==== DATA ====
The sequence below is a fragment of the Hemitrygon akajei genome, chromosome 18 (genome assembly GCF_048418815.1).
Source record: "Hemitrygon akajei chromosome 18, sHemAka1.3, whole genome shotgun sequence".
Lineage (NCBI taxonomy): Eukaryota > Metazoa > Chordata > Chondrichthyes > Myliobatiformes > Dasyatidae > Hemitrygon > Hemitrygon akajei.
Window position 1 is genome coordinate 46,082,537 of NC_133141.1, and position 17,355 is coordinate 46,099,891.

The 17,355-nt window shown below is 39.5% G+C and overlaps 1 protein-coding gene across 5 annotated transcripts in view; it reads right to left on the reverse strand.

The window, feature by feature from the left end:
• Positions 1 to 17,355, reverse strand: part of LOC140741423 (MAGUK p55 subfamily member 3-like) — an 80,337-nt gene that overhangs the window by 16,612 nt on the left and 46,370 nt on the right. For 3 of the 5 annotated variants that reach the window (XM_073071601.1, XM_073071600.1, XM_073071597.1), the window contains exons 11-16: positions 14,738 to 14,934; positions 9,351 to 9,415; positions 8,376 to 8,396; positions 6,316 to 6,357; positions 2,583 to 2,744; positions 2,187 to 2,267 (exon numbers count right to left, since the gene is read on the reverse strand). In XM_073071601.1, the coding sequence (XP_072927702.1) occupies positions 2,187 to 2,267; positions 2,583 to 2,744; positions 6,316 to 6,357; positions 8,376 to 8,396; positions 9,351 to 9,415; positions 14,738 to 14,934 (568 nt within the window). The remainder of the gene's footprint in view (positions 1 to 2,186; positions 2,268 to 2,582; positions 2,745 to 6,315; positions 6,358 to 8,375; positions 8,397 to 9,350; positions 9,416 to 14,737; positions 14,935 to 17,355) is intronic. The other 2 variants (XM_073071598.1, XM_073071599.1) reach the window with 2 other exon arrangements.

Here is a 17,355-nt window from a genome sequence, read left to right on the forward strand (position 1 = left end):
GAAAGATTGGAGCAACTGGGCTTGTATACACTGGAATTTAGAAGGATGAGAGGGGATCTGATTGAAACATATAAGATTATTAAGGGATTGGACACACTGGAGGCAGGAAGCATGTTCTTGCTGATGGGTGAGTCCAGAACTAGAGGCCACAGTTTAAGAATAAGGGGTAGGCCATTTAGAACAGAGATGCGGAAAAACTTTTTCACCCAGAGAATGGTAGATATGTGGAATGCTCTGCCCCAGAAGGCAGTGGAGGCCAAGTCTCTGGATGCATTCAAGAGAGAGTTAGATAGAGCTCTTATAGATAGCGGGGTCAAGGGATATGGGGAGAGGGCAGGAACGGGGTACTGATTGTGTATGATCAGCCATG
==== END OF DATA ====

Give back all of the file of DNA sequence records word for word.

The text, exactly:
The sequence below is a fragment of the Hemitrygon akajei genome, chromosome 18 (genome assembly GCF_048418815.1).
Source record: "Hemitrygon akajei chromosome 18, sHemAka1.3, whole genome shotgun sequence".
Lineage (NCBI taxonomy): Eukaryota > Metazoa > Chordata > Chondrichthyes > Myliobatiformes > Dasyatidae > Hemitrygon > Hemitrygon akajei.
Window position 1 is genome coordinate 46,082,537 of NC_133141.1, and position 17,355 is coordinate 46,099,891.

The 17,355-nt window shown below is 39.5% G+C and overlaps 1 protein-coding gene across 5 annotated transcripts in view; it reads right to left on the reverse strand.

The window, feature by feature from the left end:
• Positions 1 to 17,355, reverse strand: part of LOC140741423 (MAGUK p55 subfamily member 3-like) — an 80,337-nt gene that overhangs the window by 16,612 nt on the left and 46,370 nt on the right. For 3 of the 5 annotated variants that reach the window (XM_073071601.1, XM_073071600.1, XM_073071597.1), the window contains exons 11-16: positions 14,738 to 14,934; positions 9,351 to 9,415; positions 8,376 to 8,396; positions 6,316 to 6,357; positions 2,583 to 2,744; positions 2,187 to 2,267 (exon numbers count right to left, since the gene is read on the reverse strand). In XM_073071601.1, the coding sequence (XP_072927702.1) occupies positions 2,187 to 2,267; positions 2,583 to 2,744; positions 6,316 to 6,357; positions 8,376 to 8,396; positions 9,351 to 9,415; positions 14,738 to 14,934 (568 nt within the window). The remainder of the gene's footprint in view (positions 1 to 2,186; positions 2,268 to 2,582; positions 2,745 to 6,315; positions 6,358 to 8,375; positions 8,397 to 9,350; positions 9,416 to 14,737; positions 14,935 to 17,355) is intronic. The other 2 variants (XM_073071598.1, XM_073071599.1) reach the window with 2 other exon arrangements.

Here is a 17,355-nt window from a genome sequence, read left to right on the forward strand (position 1 = left end):
GAAAGATTGGAGCAACTGGGCTTGTATACACTGGAATTTAGAAGGATGAGAGGGGATCTGATTGAAACATATAAGATTATTAAGGGATTGGACACACTGGAGGCAGGAAGCATGTTCTTGCTGATGGGTGAGTCCAGAACTAGAGGCCACAGTTTAAGAATAAGGGGTAGGCCATTTAGAACAGAGATGCGGAAAAACTTTTTCACCCAGAGAATGGTAGATATGTGGAATGCTCTGCCCCAGAAGGCAGTGGAGGCCAAGTCTCTGGATGCATTCAAGAGAGAGTTAGATAGAGCTCTTATAGATAGCGGGGTCAAGGGATATGGGGAGAGGGCAGGAACGGGGTACTGATTGTGTATGATCAGCCATG